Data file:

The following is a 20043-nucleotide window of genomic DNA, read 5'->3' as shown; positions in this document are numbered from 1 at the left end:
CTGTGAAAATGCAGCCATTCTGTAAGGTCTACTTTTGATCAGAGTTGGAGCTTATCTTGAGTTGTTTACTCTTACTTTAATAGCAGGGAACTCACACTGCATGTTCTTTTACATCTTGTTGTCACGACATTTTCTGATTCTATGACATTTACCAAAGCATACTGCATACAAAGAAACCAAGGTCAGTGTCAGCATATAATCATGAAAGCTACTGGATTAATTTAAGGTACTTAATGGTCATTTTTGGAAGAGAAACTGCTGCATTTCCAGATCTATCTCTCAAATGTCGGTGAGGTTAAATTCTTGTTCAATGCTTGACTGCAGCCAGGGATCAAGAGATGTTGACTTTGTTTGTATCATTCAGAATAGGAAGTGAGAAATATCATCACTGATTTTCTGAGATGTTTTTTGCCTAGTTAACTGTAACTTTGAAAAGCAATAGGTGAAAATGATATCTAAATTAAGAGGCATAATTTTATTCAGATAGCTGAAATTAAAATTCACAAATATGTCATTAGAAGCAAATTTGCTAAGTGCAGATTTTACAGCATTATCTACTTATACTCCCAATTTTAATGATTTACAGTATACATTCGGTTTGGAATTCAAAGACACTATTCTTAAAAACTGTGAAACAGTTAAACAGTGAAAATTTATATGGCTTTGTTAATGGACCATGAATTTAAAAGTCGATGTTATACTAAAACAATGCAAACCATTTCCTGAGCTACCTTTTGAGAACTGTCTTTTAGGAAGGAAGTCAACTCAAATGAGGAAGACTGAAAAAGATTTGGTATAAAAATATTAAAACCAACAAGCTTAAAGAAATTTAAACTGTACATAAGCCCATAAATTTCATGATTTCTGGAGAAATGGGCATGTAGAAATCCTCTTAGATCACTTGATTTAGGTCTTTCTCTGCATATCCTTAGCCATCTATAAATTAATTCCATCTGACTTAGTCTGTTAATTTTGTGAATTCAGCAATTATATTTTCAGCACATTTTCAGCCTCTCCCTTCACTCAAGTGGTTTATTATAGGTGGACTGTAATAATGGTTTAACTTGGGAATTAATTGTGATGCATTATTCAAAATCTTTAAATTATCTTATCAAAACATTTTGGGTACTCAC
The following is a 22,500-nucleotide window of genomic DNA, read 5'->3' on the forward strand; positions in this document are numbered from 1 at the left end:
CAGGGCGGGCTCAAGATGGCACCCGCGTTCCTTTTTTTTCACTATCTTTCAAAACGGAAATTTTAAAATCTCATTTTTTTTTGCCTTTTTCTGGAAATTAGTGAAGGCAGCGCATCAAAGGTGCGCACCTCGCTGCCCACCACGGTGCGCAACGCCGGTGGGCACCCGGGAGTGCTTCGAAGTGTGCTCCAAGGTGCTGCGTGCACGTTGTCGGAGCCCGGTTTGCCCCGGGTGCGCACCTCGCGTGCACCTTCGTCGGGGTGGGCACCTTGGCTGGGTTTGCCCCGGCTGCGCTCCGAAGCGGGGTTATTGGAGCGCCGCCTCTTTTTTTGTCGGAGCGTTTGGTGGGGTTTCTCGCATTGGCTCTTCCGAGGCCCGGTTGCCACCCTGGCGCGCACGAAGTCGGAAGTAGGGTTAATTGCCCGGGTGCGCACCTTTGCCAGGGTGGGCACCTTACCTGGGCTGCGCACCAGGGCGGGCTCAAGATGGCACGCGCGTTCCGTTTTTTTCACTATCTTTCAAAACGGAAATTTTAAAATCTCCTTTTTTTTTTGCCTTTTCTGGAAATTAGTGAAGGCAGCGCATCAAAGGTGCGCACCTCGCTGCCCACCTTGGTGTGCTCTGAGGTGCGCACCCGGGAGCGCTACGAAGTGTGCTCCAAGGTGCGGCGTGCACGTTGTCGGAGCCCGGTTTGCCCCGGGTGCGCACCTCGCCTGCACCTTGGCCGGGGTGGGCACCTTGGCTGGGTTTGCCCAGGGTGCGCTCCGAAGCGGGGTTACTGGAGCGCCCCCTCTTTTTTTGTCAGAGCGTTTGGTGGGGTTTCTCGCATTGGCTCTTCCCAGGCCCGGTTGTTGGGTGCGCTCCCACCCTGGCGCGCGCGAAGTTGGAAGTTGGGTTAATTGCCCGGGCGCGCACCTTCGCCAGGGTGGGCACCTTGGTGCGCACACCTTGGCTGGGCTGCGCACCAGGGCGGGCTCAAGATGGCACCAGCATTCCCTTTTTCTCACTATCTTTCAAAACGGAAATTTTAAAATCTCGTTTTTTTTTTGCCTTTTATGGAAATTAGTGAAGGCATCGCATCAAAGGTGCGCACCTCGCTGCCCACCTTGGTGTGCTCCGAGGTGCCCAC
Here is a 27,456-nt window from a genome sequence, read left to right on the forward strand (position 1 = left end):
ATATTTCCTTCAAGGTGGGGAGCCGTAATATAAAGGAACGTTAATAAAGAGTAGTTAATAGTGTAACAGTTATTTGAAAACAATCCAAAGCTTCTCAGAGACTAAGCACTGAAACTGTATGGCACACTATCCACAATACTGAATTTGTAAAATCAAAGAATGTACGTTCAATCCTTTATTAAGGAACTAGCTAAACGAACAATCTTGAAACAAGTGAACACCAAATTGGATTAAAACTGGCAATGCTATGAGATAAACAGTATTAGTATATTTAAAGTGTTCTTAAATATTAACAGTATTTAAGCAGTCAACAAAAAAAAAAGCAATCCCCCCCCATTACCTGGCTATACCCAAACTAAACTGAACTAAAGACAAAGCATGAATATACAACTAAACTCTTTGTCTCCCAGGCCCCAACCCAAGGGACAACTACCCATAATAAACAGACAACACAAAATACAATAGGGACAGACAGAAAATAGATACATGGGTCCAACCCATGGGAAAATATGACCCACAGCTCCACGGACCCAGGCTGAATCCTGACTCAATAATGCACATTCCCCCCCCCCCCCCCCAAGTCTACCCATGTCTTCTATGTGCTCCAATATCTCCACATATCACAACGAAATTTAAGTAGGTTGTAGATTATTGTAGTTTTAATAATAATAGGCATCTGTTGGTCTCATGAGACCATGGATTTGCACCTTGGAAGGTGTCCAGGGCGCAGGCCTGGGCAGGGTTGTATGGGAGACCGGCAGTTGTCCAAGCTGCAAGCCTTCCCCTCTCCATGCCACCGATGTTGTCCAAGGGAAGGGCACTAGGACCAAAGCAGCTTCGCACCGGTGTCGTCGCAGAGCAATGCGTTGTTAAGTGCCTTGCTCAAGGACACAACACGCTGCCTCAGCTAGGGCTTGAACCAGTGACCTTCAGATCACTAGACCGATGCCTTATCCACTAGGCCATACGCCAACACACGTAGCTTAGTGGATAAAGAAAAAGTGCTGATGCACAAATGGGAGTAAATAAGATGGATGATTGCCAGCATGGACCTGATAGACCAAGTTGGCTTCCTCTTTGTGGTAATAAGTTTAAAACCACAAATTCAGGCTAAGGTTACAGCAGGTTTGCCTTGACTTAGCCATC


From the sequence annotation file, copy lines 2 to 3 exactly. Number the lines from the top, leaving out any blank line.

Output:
CTGTGAAAATGCAGCCATTCTGTAAGGTCTACTTTTGATCAGAGTTGGAGCTTATCTTGAGTTGTTTACTCTTACTTTAATAGCAGGGAACTCACACTGCATGTTCTTTTACATCTTGTTGTCACGACATTTTCTGATTCTATGACATTTACCAAAGCATACTGCATACAAAGAAACCAAGGTCAGTGTCAGCATATAATCATGAAAGCTACTGGATTAATTTAAGGTACTTAATGGTCATTTTTGGAAGAGAAACTGCTGCATTTCCAGATCTATCTCTCAAATGTCGGTGAGGTTAAATTCTTGTTCAATGCTTGACTGCAGCCAGGGATCAAGAGATGTTGACTTTGTTTGTATCATTCAGAATAGGAAGTGAGAAATATCATCACTGATTTTCTGAGATGTTTTTTGCCTAGTTAACTGTAACTTTGAAAAGCAATAGGTGAAAATGATATCTAAATTAAGAGGCATAATTTTATTCAGATAGCTGAAATTAAAATTCACAAATATGTCATTAGAAGCAAATTTGCTAAGTGCAGATTTTACAGCATTATCTACTTATACTCCCAATTTTAATGATTTACAGTATACATTCGGTTTGGAATTCAAAGACACTATTCTTAAAAACTGTGAAACAGTTAAACAGTGAAAATTTATATGGCTTTGTTAATGGACCATGAATTTAAAAGTCGATGTTATACTAAAACAATGCAAACCATTTCCTGAGCTACCTTTTGAGAACTGTCTTTTAGGAAGGAAGTCAACTCAAATGAGGAAGACTGAAAAAGATTTGGTATAAAAATATTAAAACCAACAAGCTTAAAGAAATTTAAACTGTACATAAGCCCATAAATTTCATGATTTCTGGAGAAATGGGCATGTAGAAATCCTCTTAGATCACTTGATTTAGGTCTTTCTCTGCATATCCTTAGCCATCTATAAATTAATTCCATCTGACTTAGTCTGTTAATTTTGTGAATTCAGCAATTATATTTTCAGCACATTTTCAGCCTCTCCCTTCACTCAAGTGGTTTATTATAGGTGGACTGTAATAATGGTTTAACTTGGGAATTAATTGTGATGCATTATTCAAAATCTTTAAATTATCTTATCAAAACATTTTGGGTACTCAC
The following is a 22,500-nucleotide window of genomic DNA, read 5'->3' on the forward strand; positions in this document are numbered from 1 at the left end: